-SMS Joe Hand Promotions, Inc. v. Williams, et al., No. 1:2011cv00498 - Document 20 (E.D. Cal. 2011)

Court Description: FINDINGS and RECOMMENDATIONS Recommending the Grant of Plaintiff's Motion for Default Judgment 14 , signed by Magistrate Judge Sandra M. Snyder on 11/30/11. Referred to Judge Ishii; 30-Day deadline. (Verduzco, M)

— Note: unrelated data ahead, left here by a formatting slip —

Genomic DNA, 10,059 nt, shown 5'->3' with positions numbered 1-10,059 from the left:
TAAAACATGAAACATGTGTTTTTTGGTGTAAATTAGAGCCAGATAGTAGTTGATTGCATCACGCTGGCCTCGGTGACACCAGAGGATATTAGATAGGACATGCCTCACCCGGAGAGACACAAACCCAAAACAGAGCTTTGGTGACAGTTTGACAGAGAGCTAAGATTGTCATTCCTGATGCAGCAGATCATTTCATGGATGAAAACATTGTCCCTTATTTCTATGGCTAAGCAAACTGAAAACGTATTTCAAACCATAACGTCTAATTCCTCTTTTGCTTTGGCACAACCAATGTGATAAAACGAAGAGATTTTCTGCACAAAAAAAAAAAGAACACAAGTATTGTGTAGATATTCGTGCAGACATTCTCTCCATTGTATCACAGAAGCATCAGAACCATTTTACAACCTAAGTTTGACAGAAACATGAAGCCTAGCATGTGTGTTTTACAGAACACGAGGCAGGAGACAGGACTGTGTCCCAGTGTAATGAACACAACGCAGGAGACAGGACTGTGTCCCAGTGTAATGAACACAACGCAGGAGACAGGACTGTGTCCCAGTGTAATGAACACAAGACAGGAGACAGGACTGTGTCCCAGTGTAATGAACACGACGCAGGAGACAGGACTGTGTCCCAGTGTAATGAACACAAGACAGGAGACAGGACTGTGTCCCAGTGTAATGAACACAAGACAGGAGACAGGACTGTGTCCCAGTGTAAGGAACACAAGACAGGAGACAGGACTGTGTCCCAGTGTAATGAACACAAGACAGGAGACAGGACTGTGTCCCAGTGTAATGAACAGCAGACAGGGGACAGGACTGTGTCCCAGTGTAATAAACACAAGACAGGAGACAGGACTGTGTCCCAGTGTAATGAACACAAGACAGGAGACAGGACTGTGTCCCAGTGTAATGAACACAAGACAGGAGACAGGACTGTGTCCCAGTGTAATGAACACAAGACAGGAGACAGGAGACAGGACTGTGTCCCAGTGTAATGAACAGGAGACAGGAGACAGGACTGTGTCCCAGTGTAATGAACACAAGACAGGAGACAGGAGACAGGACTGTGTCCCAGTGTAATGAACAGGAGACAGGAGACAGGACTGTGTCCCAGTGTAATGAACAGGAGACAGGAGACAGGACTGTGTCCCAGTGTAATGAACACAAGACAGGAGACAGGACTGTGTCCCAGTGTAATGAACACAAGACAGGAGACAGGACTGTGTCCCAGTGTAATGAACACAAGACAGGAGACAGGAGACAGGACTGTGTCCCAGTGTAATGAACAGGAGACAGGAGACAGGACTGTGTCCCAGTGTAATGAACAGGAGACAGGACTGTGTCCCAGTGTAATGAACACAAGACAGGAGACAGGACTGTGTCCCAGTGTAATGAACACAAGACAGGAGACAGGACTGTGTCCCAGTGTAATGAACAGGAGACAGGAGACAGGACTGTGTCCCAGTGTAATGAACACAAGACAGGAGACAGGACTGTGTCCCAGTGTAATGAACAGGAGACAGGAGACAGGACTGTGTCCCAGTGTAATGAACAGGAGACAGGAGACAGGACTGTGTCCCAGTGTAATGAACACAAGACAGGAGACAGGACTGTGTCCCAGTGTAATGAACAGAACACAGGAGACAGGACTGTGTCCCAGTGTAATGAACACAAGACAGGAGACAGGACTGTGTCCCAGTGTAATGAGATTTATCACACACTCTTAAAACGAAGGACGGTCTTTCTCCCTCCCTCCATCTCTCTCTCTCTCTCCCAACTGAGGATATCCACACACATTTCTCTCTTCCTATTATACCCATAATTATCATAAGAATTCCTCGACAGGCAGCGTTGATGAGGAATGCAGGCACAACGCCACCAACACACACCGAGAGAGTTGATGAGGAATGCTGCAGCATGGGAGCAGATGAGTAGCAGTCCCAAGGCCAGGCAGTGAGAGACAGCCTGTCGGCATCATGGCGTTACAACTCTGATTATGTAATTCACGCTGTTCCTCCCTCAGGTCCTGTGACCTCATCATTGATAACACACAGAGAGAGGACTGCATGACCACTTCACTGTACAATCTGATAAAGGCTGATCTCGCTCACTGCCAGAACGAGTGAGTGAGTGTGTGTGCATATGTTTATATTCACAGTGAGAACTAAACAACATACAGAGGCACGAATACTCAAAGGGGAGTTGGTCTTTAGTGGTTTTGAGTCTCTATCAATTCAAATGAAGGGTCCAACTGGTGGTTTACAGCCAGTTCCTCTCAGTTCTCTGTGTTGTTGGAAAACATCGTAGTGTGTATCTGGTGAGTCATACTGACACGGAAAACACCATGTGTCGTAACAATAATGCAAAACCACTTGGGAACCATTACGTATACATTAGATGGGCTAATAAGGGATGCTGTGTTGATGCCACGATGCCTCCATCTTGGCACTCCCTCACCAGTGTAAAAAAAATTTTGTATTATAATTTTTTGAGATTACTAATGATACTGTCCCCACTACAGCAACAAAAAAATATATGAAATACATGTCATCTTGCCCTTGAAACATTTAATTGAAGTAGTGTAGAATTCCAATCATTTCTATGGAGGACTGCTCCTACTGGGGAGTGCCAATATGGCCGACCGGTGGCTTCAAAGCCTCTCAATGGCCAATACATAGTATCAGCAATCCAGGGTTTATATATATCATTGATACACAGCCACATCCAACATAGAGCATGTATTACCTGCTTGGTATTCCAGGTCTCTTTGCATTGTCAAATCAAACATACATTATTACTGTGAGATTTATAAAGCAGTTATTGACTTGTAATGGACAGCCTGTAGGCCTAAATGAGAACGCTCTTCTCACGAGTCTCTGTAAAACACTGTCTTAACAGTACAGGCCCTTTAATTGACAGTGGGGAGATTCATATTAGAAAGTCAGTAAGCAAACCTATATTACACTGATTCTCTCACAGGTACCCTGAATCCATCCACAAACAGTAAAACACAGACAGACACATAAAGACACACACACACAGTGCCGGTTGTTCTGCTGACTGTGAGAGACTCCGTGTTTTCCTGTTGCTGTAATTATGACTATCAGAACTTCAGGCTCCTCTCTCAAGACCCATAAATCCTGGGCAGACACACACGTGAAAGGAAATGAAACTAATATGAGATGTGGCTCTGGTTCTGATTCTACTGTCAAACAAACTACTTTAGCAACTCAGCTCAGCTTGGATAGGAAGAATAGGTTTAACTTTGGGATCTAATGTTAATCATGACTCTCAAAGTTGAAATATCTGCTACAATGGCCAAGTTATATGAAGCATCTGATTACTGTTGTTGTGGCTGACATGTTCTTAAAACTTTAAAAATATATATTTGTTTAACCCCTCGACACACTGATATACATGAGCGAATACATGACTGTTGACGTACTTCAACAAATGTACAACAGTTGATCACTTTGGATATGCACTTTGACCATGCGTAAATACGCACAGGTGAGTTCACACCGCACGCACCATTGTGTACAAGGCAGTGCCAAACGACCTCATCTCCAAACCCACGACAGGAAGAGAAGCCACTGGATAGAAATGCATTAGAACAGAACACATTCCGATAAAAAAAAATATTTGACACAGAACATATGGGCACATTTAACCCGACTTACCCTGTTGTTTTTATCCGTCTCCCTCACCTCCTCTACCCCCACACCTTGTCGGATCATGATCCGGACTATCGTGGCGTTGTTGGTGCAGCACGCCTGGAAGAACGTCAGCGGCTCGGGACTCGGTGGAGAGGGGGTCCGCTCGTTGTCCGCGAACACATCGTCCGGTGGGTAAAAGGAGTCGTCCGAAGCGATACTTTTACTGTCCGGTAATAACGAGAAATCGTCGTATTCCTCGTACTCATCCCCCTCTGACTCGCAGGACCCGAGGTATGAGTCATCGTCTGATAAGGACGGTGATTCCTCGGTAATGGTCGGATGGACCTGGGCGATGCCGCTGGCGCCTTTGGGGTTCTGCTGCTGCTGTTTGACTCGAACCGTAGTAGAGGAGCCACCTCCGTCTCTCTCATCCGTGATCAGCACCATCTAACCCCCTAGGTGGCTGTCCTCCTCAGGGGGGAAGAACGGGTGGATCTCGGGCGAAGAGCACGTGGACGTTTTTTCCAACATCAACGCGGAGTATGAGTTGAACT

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-SMS Joe Hand Promotions, Inc. v. Williams, et al. Doc. 20 1 2 3 4 5 6 UNITED STATES DISTRICT COURT 7 EASTERN DISTRICT OF CALIFORNIA 8 9 JOE HAND PROMOTIONS, INC., CASE NO. 1:11-cv-00498-AWI-SMS 10 Plaintiff, FINDINGS AND RECOMMENDATIONS RECOMMENDING THE GRANT OF PLAINTIFF’S MOTION FOR DEFAULT JUDGMENT 11 12 v. 13 JAMES ERIC WILLIAMS, et al., 14 (Doc. 14) 15 Defendants. / 16 17 Plaintiff Joe Hand Promotions, Inc., moves for Entry of Default Judgment against 18 Defendants James Eric Williams, individually and doing business as All Pro Pizza, LLC; 19 Katherine Inez Williams, individually and doing business as All Pro Pizza, LLC; and All Pro 20 Pizza, LLC. This Court has reviewed Plaintiff’s motion and supporting documents and has 21 determined that this matter is suitable for decision without oral argument pursuant to Local Rule 22 78-230(h). Having reviewed all written materials submitted and applicable law, the Court 23 recommends that Plaintiff’s motion be granted but that damages be set at an amount lower than 24 the amount that Plaintiff requests. 25 II. 26 Legal and Factual Background On March 24, 2011, Plaintiff filed its complaint against Defendants, alleging violations of 27 47 U.S.C. § 605, et seq., and 47 U.S.C. § 553, et seq., as well as claims under California state 28 law. The allegations are based on Defendants’ alleged unlawful interception, receiving, and 1 Dockets.Justia.com 1 exhibiting of “Ultimate Fighting Championship III: George St. Pierre v. Dan Hardy” (the 2 “program”), which was telecast on March 27, 2010. Plaintiff was the exclusive commercial 3 distributor of the program. 4 All Pro Pizza, a small non-franchised pizza restaurant, has a seating capacity of 5 approximately 60 persons. At various points on the evening of the broadcast, 17, 25, and 25 6 people were present. The restaurant has three 36-inch, flat-screen televisions. 7 The first cause of action for violation of 47 U.S.C. § 605 (Unauthorized Publication or 8 Use of Communications) alleges that Defendants knowingly intercepted, received, and exhibited 9 the program for purposes of direct or indirect commercial advantage or private financial gain. 10 Section 605 provides that a plaintiff may recover its actual damages or statutory damages not less 11 than $1000.00 nor more than $10,000.00, and if the violation was willful and for purposes of 12 direct or indirect commercial advantage or private financial gain, the damages may be enhanced 13 by an amount not more than $100,000.00 for each violation. 47 U.S.C. § 605 (e)(3)(C). 14 The second cause of action for violation of 47 U.S.C. § 553 (Unauthorized Reception of 15 Cable Services) is based upon the same allegations. It provides that the plaintiff may recover its 16 actual damages and any profits resulting from Defendants’ violation, or statutory damages “in a 17 sum not less than $250 or more than $10,000 as the court considers just.” 47 U.S.C. § 553 18 (c)(3)(A)(I). If the violation was committed willfully and for purposes of commercial advantage 19 or personal financial gain, the Court may increase damages by an amount of no more than 20 $50,000.00. 47 U.S.C. § 553 (c)(3)(B). 21 The third cause of action for conversion alleges that Defendants tortuously obtained 22 possession of the program and wrongfully converted it for their own benefit. Plaintiff alleges 23 that these acts were willful and intentionally designed to harm Plaintiff and subject it to 24 economic distress. The fourth count alleges a violation of Cal. Bus. & Prof. Code § 17200, et 25 seq., for which Plaintiff seeks restitution, declaratory and injunctive relief, as well as costs and 26 attorneys’ fees. 27 28 In its motion, Plaintiff requests $110,000.00, the maximum statutory amount of statutory damages and enhancements under 47 U.S.C. § 605(e)(3)(B)(iii) and (c)(ii). Plaintiff also 2 1 requests $1100.00, the licensing fee for the program for establishments the size of All Pro Pizza, 2 as damages for conversion.1 The motion requests costs and attorney’s fees. 3 II. Default Judgment 4 Federal Rule of Civil Procedure 55(b)(2) provides: 5 11 (2) By the Court. In all other cases the party entitled to judgment by default shall apply to the court therefor; but no judgment shall be entered against an infant or incompetent person unless represented in the action by a general guardian, committee, conservator, or other such representative who has appeared therein. If the party against whom judgment by default is sought has appeared in the action, the party (or, if appearing by representative, the party’s representative) shall be served with written notice of the application for judgment at least 3 days prior to the hearing on such application. If, in order to enable the court to enter judgment or to carry it into effect, it is necessary to take an account or to determine the amount of damages or to establish the truth of any averment by evidence or to make an investigation of any other matter, the court may conduct such hearings or order such references as it deems necessary and proper and shall accord a right of trial by jury to the parties when and as required by any statute of the United States. 12 “[U]pon default, the well pleaded allegations of the complaint relating to liability are 6 7 8 9 10 13 taken as true.” Dundee Cement Co. v. Howard Pipe & Concrete Products, Inc., 722 F.2d 1319, 14 1323 (7th Cir. 1983). See also TeleVideo Systems, Inc. v. Heidenthal, 826 F.2d 915, 917 (9th Cir. 15 1987). Thus, “[a]t the time of entry of default, the facts alleged by the plaintiff in the complaint 16 are deemed admitted.” 10 J. Moore, Moore’s Federal Practice § 55.11 (3d ed. 2000). 17 Pursuant to the proofs of service filed with the court on June 22 and 23, 2011, all three 18 Defendants were served on June 5, 2011. On July 1, 2011, the Clerk entered default against both 19 Defendants. Neither Defendant is an infant or incompetent person, or is in military service or 20 otherwise exempted under the Soldiers’ and Sailors’ Civil Relief Act of 1940. No Defendant has 21 appeared at any point in this action. Accordingly, this Court recommends granting Plaintiff’s 22 motion for default judgment. 23 III. 24 Damages Having accepted the well pleaded allegations of the complaint as true, Plaintiff is entitled 25 to judgment based on Defendants’ violation of 47 U.S.C. § 605 and 47 U.S.C. § 553 as well as 26 /// 27 28 1 Plaintiff’s total request of $112,200.00 reflects an error in adding the statutory maximum under 47 U.S.C. § 605 and the conversion amount. The correct total is $111,100.00. 3 1 the common law tort of conversion. Plaintiff’s challenge to this Court is determining the just 2 amount of damages. 3 A. 4 Under California law, the elements of conversion are (1) ownership or right to possession Conversion 5 of the property; (2) wrongful disposition of that property right; and (3) monetary damages. 6 Krueger v. Bank of America, 145 Cal.App.3d 204, 215 (1983). Because the license fee for an 7 establishment the size of All Pro Pizza would have been $1100.00, Plaintiff is entitled to 8 $1100.00 in compensatory damages for the tort of conversion. 9 10 B. Communications Act Violations Based on the pleadings, Defendants are liable for violating 47 U.S.C. §§ 605 and 553, 11 both of which prohibit the unauthorized interception and reception of cable television 12 programming. Section 605 provides for greater damages than § 553. See International 13 Cablevision v. Sykes, 997 F.2d 998, 1009 (2d Cir. 1993). 14 Statutory damages under § 605 range from $1000 to no more than $10,000. 47 U.S.C. § 15 605 (e)(3)(C). The Court determines the statutory damages award according to what it 16 “considers just.” Kingvision Pay-Per-View, Ltd. v. Backman, 102 F.Supp.2d 1196, 1198 17 (N.D.Cal. 2000). 18 The Court also has the discretion to increase the damages award by up to $100,000 if the 19 violation was willful and committed for purposes of direct or indirect commercial advantage or 20 gain. 47 U.S.C. § 605 (e)(3)(C )(ii). “[T]he mere assertion that the defendant acted willfully is 21 insufficient to justify enhanced damages.” Backman, 102 F.Supp.2d at 1198. To establish 22 “significant commercial advantage or private financial gain,” a plaintiff must allege something 23 more than the mere airing of a program, such as engaging in promotional advertising, imposing a 24 cover charge, or charging a premium for food or drinks. Id. The size of the audience, the 25 establishment, or both is also relevant to the measure of enhanced damages, as is whether the 26 customers are present primarily to watch the broadcast or have come for another purpose while 27 the program is being aired. Id. Awards should be proportional to the violation. Id. Higher 28 statutory awards are indicated for repeat offenders. Id. at 1198-99. 4 1 Plaintiff’s investigator described All Pro Pizza as a small pizza parlor in a small shopping 2 center. The relatively small (36 inch) televisions in the restaurant are consistent with her 3 characterization. Plaintiff does not contend that food or drink prices were increased, that 4 Defendants imposed a cover charge, or that Defendants advertised the program. 5 Although All Pro Pizza can seat approximately 60 people, the largest number present 6 while the program was on the televisions was 25. Headcounts on the night Defendants displayed 7 the program were 17, 25, and 25, which is to say that, while Defendants were displaying the 8 program, the restaurant was never even half-full. 9 As the Court observed in Joe Hand Promotions, Inc. v. Streshly: “[Defendant] may be the 10 Blackbeard of pirates, but Plaintiff makes no attempt to portray it as such, and to the contrary, the 11 act of piracy attributed to [Defendant] is as routine as they come . . . . . ” 655 F.Supp.2d 1136, 12 1139 (S.D. Cal. 2009). Streshly’s offense was more egregious than Defendants’ in that 13 Streshly’s establishment appears to have been larger and Streshly advertised the bout. Id. 14 Nonetheless, the court refused to enter default judgment, finding that the plaintiff overreached by 15 seeking damages of $100,875. Id. Here, Plaintiff seeks $110,000. 16 Awarding the statutory maximum is inappropriate “in the absence of unusual or 17 particularly egregious circumstances under which a defendant broadcast the fight.” Don King 18 Productions/Kingvision v. Maldonado, 1998 WL 879683 (N.D. Cal. December 11, 1998)(No. C- 19 97-3530 WHO MED), citing Joe Hand Promotions v. Burg’s Lounge, 955 F.Supp. 42, 44 (E.D. 20 Pa. 1997). Nothing in the record suggests that Defendants experienced any significant 21 “commercial advantage or private financial gain” as a result of its airing the program. There was 22 no cover charge. Plaintiff does not allege that Defendants promoted their showing the program 23 in any way or charged premium prices for food and drinks during the program. With its highest 24 head count of the evening at 25 persons, showing the program produced minimal financial gain, 25 if any. In light of these facts, imposing the maximum statutory damages and enhancement 26 would be inappropriate. 27 28 This Court recommends that the district court award only basic statutory damages for Defendants’ violation of 47 U.S.C. § 605. Statutory damages awarded to first-time offenders in 5 1 establishments of similar size have varied widely.2 See, e.g., J & J Sports Productions, Inc. v. 2 Cardoze, 2010 WL 2757106 (N.D. Cal. July 9, 2010) (No. C 09-05683 WHA) (setting statutory 3 damages of $1000 and enhanced damages of $250 in bar and grill with capacity of 150 people, 4 and seven television sets where 37 to 45 people were present while bout was broadcast); J & J 5 Sports Productions, Inc. v. Rodriguez, 2010 WL 796942 (E.D. Cal. March 5, 2010) (No. CIV S- 6 08-1140 JAM DAD) (setting statutory damages of $1000 and enhancements of $4000 for 7 taqueria with seating capacity of 30 and 16 to 20 patrons during showing of bout); King Vision 8 Pay-Per-View, Ltd. v. Lavorico, 2010 WL 796929 (E.D. Cal. March 5, 2010) (No. CIV S-08- 9 1038 FCD DAD) (recommending $1000 statutory damages and $5000 enhancement where 12- 10 26 patrons were present in sports bar and grill with ten televisions, and there was no promotion, 11 cover charge, or food or drink premium); J & J Sports Productions, Inc. v. Ro, 2010 WL 668065 12 (N.D. Cal. February 19, 2010) (No. C 09-02860 WHA) (ordering $250 in statutory damages); J 13 & J Sports Productions, Inc. v. Montecinos, 2010 WL 144817 (N.D. Cal. January 11, 2010) (No. 14 C 09-02604 JSW) (recommending $5000 in statutory damages and $10,000 in enhanced damages 15 where the defendants’ bar had a capacity of 50 but only 18 to 30 people watched the pirated 16 soccer match on a single television set); J & J Sports Productions, Inc. v. Miranda, 2009 WL 17 3837273 (N.D. Cal. November 16, 2009) (No. C 09-1037 SI) (ordering $1000 statutory 18 damages); J & J Sports Productions, Inc. v. Betancourt, 2009 WL 3416431 (S.D. Cal. October 19 20, 2009) (No. 08cv937 JLS(POR)) (imposing statutory penalty of $2000 and $4000 20 enhancement where 60 viewers watched one television set in a restaurant with a 75-person 21 capacity); Kingvision Pay-Per-View v. Guzman, 2009 WL 1475722 (N.D. Cal. May 27, 2009) 22 (No. C 09-00217 CRB) (setting statutory damages at $6000 plus $2000 enhancement where there 23 was no showing of egregious conduct); J & J Sports Productions, Inc. v. Cortes, 2009 WL 24 801554 (N.D. Cal. March 25, 2009) (No. C 08-4287 CRB) (awarding statutory damages of 25 $2000 plus enhancement of $6000); J & J Sports Productions, Inc. v. Man Thi Doan, 2008 WL 26 27 28 2 Higher damage awards are appropriate when defendants have previously pirated broadcasts. See Saldeldin, 2010 W L 3036455 (recommending $10,000 statutory damages, $30,000 enhancement, and $800 for conversion), and Guzman, 2009 W L 1475722 (awarding $6000 plus $2000 enhancement ($8000 total)) for second offense by a San Francisco bar of unspecified size). 6 1 4911223 (N.D. Cal. November 13, 2008) (No. C-08-00324 RMW) (awarding $2500 damages 2 where so patrons watched fights on two televisions but defendants swore violation unintentional 3 and had left the restaurant business); Entertainment v. J & J, Inc. v. Perez, 2000 WL 890819 4 (N.D. Cal. June 30, 2000) (No. C99-4261 THE) (awarding minimum statutory damages of 5 $1,000 where defendant had capacity of 54 persons and highest number present during program 6 was 27); Kingvision Pay-Per-View, Ltd. v. Arias, 2000 WL 20973, n. 7 (N.D. Cal. January 7, 7 2000) (No. C 99-3017 SI); Joe Hand Promotions, Inc. v. Pete, 1999 WL 638215 (N.D. Cal. 8 August 17, 1999) (No. C-99-0531-VRW) (awarding $1000 plus $5000 enhancement damages 9 ($6000 total) where 8 patrons were present during showing); Joe Hand Promotions, Inc. v. 10 Morris, 2010 WL 492214 (E.D. Cal. February 5, 2010) (No. 1:09-cv-01374-AWI-SMS) 11 (recommending statutory damages and enhancements of $15,000 under Section 535 and $15,000 12 under Section 605); J & J Sports Productions, Inc. v. Hernandez, 2010 WL 1980186 (E.D. Cal. 13 May 17, 2010), report and recommendation adopted, 2010 WL 2650526 (E.D. Cal. July 1, 2010) 14 (No. 2:09-cv-3389 GEB KJN) (entering judgment for $10,000 in statutory damages, despite the 15 plaintiff’s request for $110,000, where 35 customers present during airing of unlicensed bout in 16 restaurant); Joe Hand Promotions, Inc. v. Ho, 2009 WL 3047231 (N.D. Cal. September 18, 17 2009) (No. C-09-01435 RMW) (imposing $1000 statutory damages and $5000 enhancement 18 where 17 patrons watched program, ten televisions were on the premises, and no evidence 19 established that defendants advertised the program, charged a cover fee or required a minimum 20 purchase). See also Joe Hand Promotions, Inc. v. Brown, 2010 WL 2985459 (E.D. Cal. July 27, 21 2010) (No. Civ. S-10-0224 GEB DAD) (recommending $3000 statutory damages under Section 22 553, and $800 damages for conversion, for a defendant which displayed pirated bout on six 60- 23 inch television screens to between 13 and 17 patrons, where the plaintiff had requested damages 24 of $110,875); Joe Hand Promotions, Inc. v. Olivera, 2010 WL 2902344 (E.D. Cal. July 22, 25 2010) (No. CIVS-09-2501FCDDAD) (recommending $7500 in statutory damages for unlicensed 26 showing of bout in the plaintiff’s two Stockton establishments, each with one television, serving 27 forty and ten customers respectively, despite the plaintiff’s request for $110,000, in the absence 28 of cover charge, food or drink premium, promotion of event); Joe Hand Promotions, Inc. v. 7 1 Pollard, 2010 WL 2902343 (E.D. Cal. July 22, 2010) (No. CIVS-09-03155 MCE DAD) 2 (recommending damages of $5000 for first-time offender who neither advertised nor imposed a 3 cover charge or increased food or drink prices, where 47 patrons were inside his lounge during 4 screening of ultimate fighting bout on four 27-inch televisions, despite the plaintiff’s request for 5 $110,000 in statutory damages and enhancement). See also Joe Hand Promotions, Inc. v. 6 Carranza, 2009 WL 4254460 (E.D. Cal. November 24, 2009) (No. 1:09-cv-0984 LJO DLB) 7 (recommending statutory damages of $10,000 and enhancement of $90,000 for display of the 8 pirated bout in an urban sports bar with a 250-person capacity and nine flat screen televisions and 9 one projections television, that charged a $10 cover). In some cases, courts have calculated 10 damages by multiplying a reasonable cover charge by the actual number of patrons. Backman, 11 102 F.Supp.2d 1196 (16 patrons x $15 per seat plus $300 for possible future losses = $540). The 12 amount that the licensing fee would have been had the establishment secured a license to show 13 the program legally is another relevant consideration. See Kingvision Pay-Per-View, Ltd. v. Lake 14 Alice Bar, 168 F.3d 347, 350 (9th Cir. 1999) (affirming district court’s determination, in the 15 course of a Rule 59 motion, to reduce damages from $80,400 to $4,000 after judge learned that 16 licensing fee would have been $3000 to $6000). See also J & J Sports Productions, Inc. v. 17 Canedo, 2009 WL 4572740 (N.D. Cal. December 1, 2009) (No. C 09-01488 PJH) 18 (recommending that the plaintiff’s damages be limited to its actual damages: the unpaid license 19 fee). 20 As previously mentioned, the judge in Streshly was sufficiently angered by what he 21 termed “cookie-cutter pleadings that trivialize the particular facts of this case and ignore the 22 voluminous case law that reveals its requested judgment to be so wildly out of the question” that 23 the court dismissed the Plaintiff’s motion and directed the Plaintiff to resubmit within one week a 24 motion requesting reasonable damages, compliant with current case law, or have its case 25 dismissed with prejudice. 655 F.Supp.2d at 1138. 26 Although Plaintiff in this case, represented by the same attorney as the Plaintiff in 27 Streshly, has requested a manifestly excessive award in light of applicable law and facts, this 28 Court declines to recommend that Plaintiff be provided another opportunity to justify its request 8 1 for maximum statutory damages and the maximum statutory enhancement. In light of the size of 2 both the establishment and the audience that viewed the program, this Court recommends that 3 statutory damages be set at $2200.00. Combined with the $1100.00 conversion award, the total 4 damages of $3300.00 represent three times Plaintiff’s actual damages, equal a per capita charge 5 of $132.00, and constitute a severe fine on a small restaurant such as All Pro Pizza. 6 Finally, although the prayer for relief in the complaint and the application for default 7 judgment indicate that Plaintiff seeks an award of costs and attorneys’ fees, the application for 8 default judgment contains no argument or evidence supporting that request. Accordingly, the 9 undersigned does not recommend an award of costs or attorneys’ fees. 10 IV. Recommendation 11 The Court RECOMMENDS that judgment be entered in this action against Defendants, 12 and that the total amount of damages be fixed at a total amount of $3300.00, allocated $2200.00 13 for violation of 47 U.S.C. § 605 and $1100.00 for actual damages associated with the tort of 14 conversion. 15 16 In addition, the Court directs Plaintiff to serve each Defendant with a copy of these Findings and Recommendations within five (5) days. 17 These Findings and Recommendations are submitted to the Honorable Anthony W. Ishii, 18 United States District Court Judge, pursuant to the provisions of 28 U.S.C. § 631(b)(1)(B) and 19 Rule 305 of the Local Rules of Practice for the United States District Court, Eastern District of 20 California. Within thirty (30) days after being served with a copy, any party may file written 21 objections with the court, serving a copy on all parties. Such a document should be captioned 22 “Objections to Magistrate Judge’s Findings and Recommendations.” Replies to the objections 23 shall be served and filed within ten (10) days after service of the objections. The Court will then 24 review the Magistrate Judge’s ruling pursuant to 28 U.S.C. § 636(b)(1)(C). The parties are 25 /// 26 /// 27 /// 28 /// 9 1 advised that failure to file objections within the specified time may waive the right to appeal the 2 District Court’s order. Martinez v. Ylst, 951 F.2d 1153 (9th Cir. 1991). 3 4 IT IS SO ORDERED. 5 Dated: icido3 November 30, 2011 /s/ Sandra M. Snyder UNITED STATES MAGISTRATE JUDGE 6 7 8 9 10 11 12 13 14 15 16 17 18 19 20 21 22 23 24 25 26 27 28 10